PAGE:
Skip to content U.S. Department of Transportation/Federal Highway AdministrationU.S. Department of Transportation/Federal Highway Administration

Office of Planning, Environment, & Realty (HEP)
Planning · Environment · Real Estate

HEP Events Guidance Publications Glossary Awards Contacts

Federal Highway Programs and Livability

Also available for download as PDF (175 KB)

How FHWA programs can help support your livability efforts

Two people crossing a downtown street in Kirkland, Washington, with a well-marked crosswalk, curb extensions, and a median.

Federal programs support roadway, transit, walking, and biking improvements, to make it easier to get around - connecting people, business, and communities (H.B. Rue)

Rain gardens in Lansing MI clean stormwater and improve the streetscape.

Rain gardens in Lansing MI clean stormwater and improve the streetscape (H.B. Rue).

Livability in transportation is about leveraging the quality, location, and type of transportation facilities and services available to help achieve broader community goals such as access to a variety of jobs, community services, affordable housing, quality schools, and safe streets.1 Livability is an outcome of a multimodal transportation planning process that involves nontraditional partners and advances policies and projects that integrate transportation solutions into broader community goals. FHWA funding programs provide opportunities to incorporate livability principles and to better align projects with local interests and needs.

FHWA programs that support livability. Within the Federal-Aid Highway Program, there are several major funding programs that support a broad range of livability-related projects.2 Surface Transportation Program (STP) and National Highway System (NHS) funds can be used flexibly to advance projects that promote livability. Metropolitan Planning (PL) and State Planning and Research (SPR) funds can be used for livability-related planning, research, training, and technical assistance. Bicycle and pedestrian projects are eligible for most Federal-Aid highway and transit program funds.3 Other programs that have been used to support livability include:

"Livability is investing in a way that recognizes the unique character of each community. The era of one-size-fits-all transportation projects must give way to one where preserving and enhancing unique community characteristics, be they rural or urban, is a primary mission of our work rather than an afterthought."
-USDOT Secretary Ray LaHood

Success Stories

Transportation choices help clears the air. Fort Collins, Colorado used CMAQ funds to create a bicycle library (bike sharing). Members of the public borrow bicycles at no cost from two locations. The City estimated that the project would reduce carbon monoxide by 759 kilograms in the first year of operation. Within the first month, the library was lending bicycles at capacity, with more than 3,000 bicycles lent out since April 2008.6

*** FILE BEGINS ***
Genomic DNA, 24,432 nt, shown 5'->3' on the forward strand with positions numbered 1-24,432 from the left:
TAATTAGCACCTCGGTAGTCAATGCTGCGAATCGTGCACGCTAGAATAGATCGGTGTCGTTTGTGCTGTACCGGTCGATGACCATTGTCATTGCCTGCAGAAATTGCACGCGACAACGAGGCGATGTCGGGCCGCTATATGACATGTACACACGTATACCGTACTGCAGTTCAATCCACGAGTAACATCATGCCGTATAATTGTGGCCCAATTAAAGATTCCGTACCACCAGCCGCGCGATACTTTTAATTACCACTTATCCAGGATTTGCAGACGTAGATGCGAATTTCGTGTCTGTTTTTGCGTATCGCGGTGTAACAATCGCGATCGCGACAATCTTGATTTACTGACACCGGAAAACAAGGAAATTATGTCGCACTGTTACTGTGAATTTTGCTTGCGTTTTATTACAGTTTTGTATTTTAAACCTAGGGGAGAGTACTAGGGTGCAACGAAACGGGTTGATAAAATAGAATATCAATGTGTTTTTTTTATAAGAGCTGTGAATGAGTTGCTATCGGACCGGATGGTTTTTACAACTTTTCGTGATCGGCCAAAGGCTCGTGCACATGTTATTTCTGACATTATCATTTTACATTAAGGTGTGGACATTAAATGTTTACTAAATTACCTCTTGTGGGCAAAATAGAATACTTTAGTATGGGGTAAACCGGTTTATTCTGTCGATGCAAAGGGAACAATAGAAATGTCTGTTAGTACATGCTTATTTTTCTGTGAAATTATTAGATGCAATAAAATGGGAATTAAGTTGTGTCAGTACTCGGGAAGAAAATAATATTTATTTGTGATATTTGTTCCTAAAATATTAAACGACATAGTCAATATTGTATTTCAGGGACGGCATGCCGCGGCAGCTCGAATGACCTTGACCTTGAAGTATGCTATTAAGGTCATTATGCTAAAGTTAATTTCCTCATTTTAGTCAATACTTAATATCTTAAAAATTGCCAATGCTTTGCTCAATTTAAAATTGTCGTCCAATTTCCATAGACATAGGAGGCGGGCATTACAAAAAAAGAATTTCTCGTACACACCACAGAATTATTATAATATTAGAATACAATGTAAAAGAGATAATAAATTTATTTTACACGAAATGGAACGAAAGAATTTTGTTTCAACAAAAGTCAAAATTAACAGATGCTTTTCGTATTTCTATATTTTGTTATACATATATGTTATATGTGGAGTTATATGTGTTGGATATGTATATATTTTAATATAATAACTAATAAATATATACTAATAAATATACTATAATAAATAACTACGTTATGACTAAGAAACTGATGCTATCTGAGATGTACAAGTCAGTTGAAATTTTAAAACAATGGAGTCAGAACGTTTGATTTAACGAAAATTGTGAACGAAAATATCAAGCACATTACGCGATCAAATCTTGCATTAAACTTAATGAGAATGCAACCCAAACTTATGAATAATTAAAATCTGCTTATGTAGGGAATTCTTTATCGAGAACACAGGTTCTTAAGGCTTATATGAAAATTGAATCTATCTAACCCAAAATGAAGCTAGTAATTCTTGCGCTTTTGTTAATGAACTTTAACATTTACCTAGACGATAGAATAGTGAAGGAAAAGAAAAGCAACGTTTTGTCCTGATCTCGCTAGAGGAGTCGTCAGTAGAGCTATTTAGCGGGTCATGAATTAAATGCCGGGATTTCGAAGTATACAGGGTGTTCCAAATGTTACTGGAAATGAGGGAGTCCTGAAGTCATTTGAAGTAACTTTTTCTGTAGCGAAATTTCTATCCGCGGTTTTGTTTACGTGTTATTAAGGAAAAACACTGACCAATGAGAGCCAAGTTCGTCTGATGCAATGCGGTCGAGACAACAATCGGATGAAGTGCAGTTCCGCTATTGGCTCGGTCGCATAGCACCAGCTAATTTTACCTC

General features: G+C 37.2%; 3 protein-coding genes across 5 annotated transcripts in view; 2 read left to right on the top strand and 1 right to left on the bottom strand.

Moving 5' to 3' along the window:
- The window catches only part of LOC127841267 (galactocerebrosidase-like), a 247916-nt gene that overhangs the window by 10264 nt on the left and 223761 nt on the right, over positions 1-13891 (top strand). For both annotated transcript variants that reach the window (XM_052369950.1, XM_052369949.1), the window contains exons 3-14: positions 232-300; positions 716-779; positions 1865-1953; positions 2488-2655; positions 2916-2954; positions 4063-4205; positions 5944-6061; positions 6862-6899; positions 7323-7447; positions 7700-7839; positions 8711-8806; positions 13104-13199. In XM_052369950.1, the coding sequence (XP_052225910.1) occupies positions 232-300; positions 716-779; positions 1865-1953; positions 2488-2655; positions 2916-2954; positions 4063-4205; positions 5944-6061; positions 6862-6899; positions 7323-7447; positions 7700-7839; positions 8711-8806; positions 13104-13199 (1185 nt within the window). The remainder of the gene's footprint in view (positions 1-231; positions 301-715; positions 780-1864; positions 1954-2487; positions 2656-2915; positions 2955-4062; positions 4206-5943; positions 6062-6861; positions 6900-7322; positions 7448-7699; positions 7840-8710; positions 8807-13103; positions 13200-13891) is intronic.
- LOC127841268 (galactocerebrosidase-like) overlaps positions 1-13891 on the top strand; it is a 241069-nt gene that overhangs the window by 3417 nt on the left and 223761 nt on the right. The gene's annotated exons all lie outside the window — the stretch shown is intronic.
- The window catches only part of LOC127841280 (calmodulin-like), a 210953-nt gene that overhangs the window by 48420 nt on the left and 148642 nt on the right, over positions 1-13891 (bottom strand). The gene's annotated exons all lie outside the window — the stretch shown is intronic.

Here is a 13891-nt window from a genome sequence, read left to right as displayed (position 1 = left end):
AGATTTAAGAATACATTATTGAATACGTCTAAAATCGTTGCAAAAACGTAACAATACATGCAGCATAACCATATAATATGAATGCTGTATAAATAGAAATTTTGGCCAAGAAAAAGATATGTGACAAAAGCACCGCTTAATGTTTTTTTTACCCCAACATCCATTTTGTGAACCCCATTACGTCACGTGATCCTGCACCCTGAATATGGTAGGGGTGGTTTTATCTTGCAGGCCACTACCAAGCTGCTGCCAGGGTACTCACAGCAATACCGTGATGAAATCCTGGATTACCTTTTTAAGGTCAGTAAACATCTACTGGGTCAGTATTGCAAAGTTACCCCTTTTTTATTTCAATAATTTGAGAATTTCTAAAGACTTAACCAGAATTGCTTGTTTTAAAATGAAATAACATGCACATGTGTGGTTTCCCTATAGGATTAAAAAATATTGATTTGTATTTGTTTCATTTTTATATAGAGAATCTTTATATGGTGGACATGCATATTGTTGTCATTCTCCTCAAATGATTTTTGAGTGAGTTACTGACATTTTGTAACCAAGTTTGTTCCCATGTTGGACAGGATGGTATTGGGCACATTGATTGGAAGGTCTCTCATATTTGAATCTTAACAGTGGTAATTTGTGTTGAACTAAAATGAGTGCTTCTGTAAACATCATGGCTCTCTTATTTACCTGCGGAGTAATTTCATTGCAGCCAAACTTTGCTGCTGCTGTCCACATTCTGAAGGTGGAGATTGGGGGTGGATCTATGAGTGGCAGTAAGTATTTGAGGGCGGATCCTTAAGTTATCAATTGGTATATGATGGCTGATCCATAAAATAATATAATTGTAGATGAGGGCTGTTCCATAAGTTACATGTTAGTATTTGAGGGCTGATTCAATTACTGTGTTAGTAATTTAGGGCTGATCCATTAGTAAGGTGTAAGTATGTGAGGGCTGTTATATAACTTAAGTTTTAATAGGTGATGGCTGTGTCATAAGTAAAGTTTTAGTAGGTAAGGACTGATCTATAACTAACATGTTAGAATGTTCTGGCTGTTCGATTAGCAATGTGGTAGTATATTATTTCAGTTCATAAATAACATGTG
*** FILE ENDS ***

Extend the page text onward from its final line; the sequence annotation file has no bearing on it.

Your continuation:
Small towns need Safe Routes to School. Students in Brevard, NC, a 7,000-person community, will benefit from the Gallimore Road multi-use path to be constructed with a $250,000 Safe Routes to School infrastructure grant awarded in 2008. The one-mile, 10-foot wide path will connect Brevard Elementary and Brevard High School, while linking them to the Transylvania County Boys and Girls Club, several residential communities, and a medical facility. It will also connect to a bicycle network, and is close to nearby Pisgah National Forest.7

Bridges provide "gateways" to Communities. The Pennsylvania Department of Transportation replaced a severely deteriorated bridge that serves as a gateway from downtown Pittsburgh to Oakland. The Boulevard of the Allies is one of the main roadway entrances into Oakland which is the region's premier medical, educational and cultural center as well as a vibrant city neighborhood. Oakland is not only a destination but it also serves as a through corridor between downtown and the eastern neighborhoods and suburbs.


Footnotes

1 FHWA, The Role of FHWA Programs In Livability State of the Practice Summary, 2011. www.fhwa.dot.gov/livability/state_of_the_practice_summary/research2011.pdf

2 FHWA Livability Initiative. Leveraging the Partnership. http://www.fhwa.dot.gov/livability/scp.cfm

3 FHWA and FTA Funds That May be Used for Bicycle and Pedestrian Activities.

4 FHWA, Blueprint Jordan River. http://environment.fhwa.dot.gov/ecological/grantProgram_rpt/grants/bpjr_2011.asp

5 American Trails, 2010. www.americantrails.org/awards/CRTawards.html

6 League of American Bicyclists, Congestion Mitigation and Air Quality Improvement Program. www.bikeleague.org/resources/reports/pdfs/lab_cmaq.pdf

7 www.saferoutesinfo.org/data-central/success-stories/brevard-north-carolina-walking-path-everyone

Updated: 01/03/2014
HUD-DOT-EPA Interagency Partnership | DOT Livability | FTA Livable & Sustainable Communities
HEP Home Planning Environment Real Estate
Federal Highway Administration | 1200 New Jersey Avenue, SE | Washington, DC 20590 | 202-366-4000